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Superintendent’s contract extended to 2005

Fred O’Neal, standing at right, a former director for the South Whidbey Board of Education, reads a letter from eight other past board members offering assistance to the present board in dealing with the controversy surrounding it and urging support of the  present administration.  - Gayle Saran/staff photo
Fred O’Neal, standing at right, a former director for the South Whidbey Board of Education, reads a letter from eight other past board members offering assistance to the present board in dealing with the controversy surrounding it and urging support of the present administration.
— image credit: Gayle Saran/staff photo

By GAYLE SARAN

Staff reporter

The South Whidbey Board of Education meeting Monday night felt more like a sporting event than a business meeting. It came complete with applause, cheering and the tension of not knowing what the final outcome would be.

Bringing this excitement was whether the South Whidbey Board of Education would extend Superintendent Martin Laster’s contract. As it turned out, the board did, but not before going into double overtime.

Although the discussion of the contract was the last item on a lengthy agenda, the majority of the audience waited for the final tally at 11 p.m. to find out if the board would terminate Laster’s contract in June 2004.

For those rooting for Laster, the final score was satisfying — 2 to 2 and 1 abstention — enough to extend the contract to June 2005.

The contest started with a motion to terminate Laster’s contract, something that was presumably discussed that night in a closed-door executive session with the district’s attorney, Mike Hogey. If the motion passed, Laster would have been out in 2004. With its failure, his contract is automatically extended until 2005.

Before voting, school board Director Bob Riggs characterized the vote as “a defining line for the board.”

He called for a roll call vote by director district, which added to the tension in the room. Board directors Ray Gabelein Jr. and Barbara Schneeman voted to end Laster’s contract. Riggs and Director Helen Price-Johnson voted against the motion. Director Jim Adsley provided the rubber vote by abstaining.

Some people in the audience at the meeting didn’t hear Adsley’s vote and called for him to repeat it. When he did, there was applause from Laster’s supporters.

A night of tension

Prior to the vote, tension mounted as a number of school district employees waited the decision.

When the motion to terminate Laster’s contract was made, Assistant Superintendent Dan Blanton — who dodged being dismissed by the district last month — left his front row seat and walked to the back of the room.

Before voting, Riggs and Price-Johnson apologized to Laster for agreeing to a clause added to his contract last year that allowed the board to rescind the third year of his contract, the year that would keep him on through 2005.

Schneeman’s made the motion to invoke that clause and was seconded by Gabelein.

The board vote was primed by a public discussion hours earlier. At the mid point of the night’s agenda, six former school board members — John Cardy, Fred O’Neal, Steve Scoles, Greg Gilles, Paul Samuelson, Skip Demuth, and Karen Anderson — spoke in support of Laster. They urged the board to approve his contract and voiced concerns about the community’s perception of the present board and its actions.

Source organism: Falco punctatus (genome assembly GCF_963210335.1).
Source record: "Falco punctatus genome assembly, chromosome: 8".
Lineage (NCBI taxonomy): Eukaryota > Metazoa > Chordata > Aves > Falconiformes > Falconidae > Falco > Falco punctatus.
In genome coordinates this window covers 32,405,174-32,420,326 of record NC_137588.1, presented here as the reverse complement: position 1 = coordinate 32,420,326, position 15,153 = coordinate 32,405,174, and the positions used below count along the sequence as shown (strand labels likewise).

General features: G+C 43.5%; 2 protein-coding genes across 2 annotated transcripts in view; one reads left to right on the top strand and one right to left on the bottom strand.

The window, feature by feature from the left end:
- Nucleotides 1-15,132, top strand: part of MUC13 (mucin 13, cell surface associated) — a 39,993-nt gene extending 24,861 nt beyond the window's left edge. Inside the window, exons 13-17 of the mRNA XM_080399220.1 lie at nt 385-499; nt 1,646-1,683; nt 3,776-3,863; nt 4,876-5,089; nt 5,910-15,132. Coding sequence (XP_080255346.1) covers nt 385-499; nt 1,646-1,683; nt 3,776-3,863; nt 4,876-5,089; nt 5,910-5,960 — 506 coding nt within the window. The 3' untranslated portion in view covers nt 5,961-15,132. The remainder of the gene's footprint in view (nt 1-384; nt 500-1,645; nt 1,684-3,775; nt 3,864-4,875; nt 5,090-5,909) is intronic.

“You have a wonderful superintendent, a super star before he was here and with support he would be a super star here,” said O’Neal.

Laster’s supporters applauded after former board members spoke.

Scoles got the only laugh out of the tense room when he said, “superintendents are scarce ... they aren’t running out of the bushes like rabbits...”

There were also words of support for the school board. Kathy Mclaughlin said the board is keeping the district out of financial trouble.

“We are fortunate to not to be in that situation because our school board requests accountability,” she said. “We have a fiscally responsible board.”

Patty Sievers, a former teacher, echoed McLaughlin by reminding those at the meeting of the financial condition of the district six years ago.

“The high school’s ASB was in the hole, the reserve fund was down,” she said. “At that time the board and administration were not concerned.”

“We talked to board candidates Barb Schneeman, Ray Gabelein and Jim Adsley about our concerns. They listened ... they are always doing what we asked them to do — be good stewards of our tax money. What some people call difficult, I call diligent.”

Before the vote, the board got a reminder of its past assessments of the superintendent. Reading from a June 2002 school board meeting transcript, Langley resident Jim Simpson quoted Director Gabelein.

“The board is united in wanting Dr. Laster here not only for the three years of this contract but for many years beyond that. That is our sincere belief as a group ... Dr Laster is capable of leading the district.”

Prior to the vote, Director Adsley commented on his reasoning for his abstention.

“I hear from some district employees that they are afraid to speak up,” he said. “Dr. Laster is very competent ... I feel he was the right choice, but I am concerned about things I am hearing from district employees. These things are troubling, parents and teachers speak to me about concerns, that need to be addressed.”

Gayle Saran/staff photo

Fred O’Neal, former director for the South Whidbey Board of Education reads a letter from eight other past board members offering assistance to the present board in dealing with the controversy surrounding it and urging support of the present administration.

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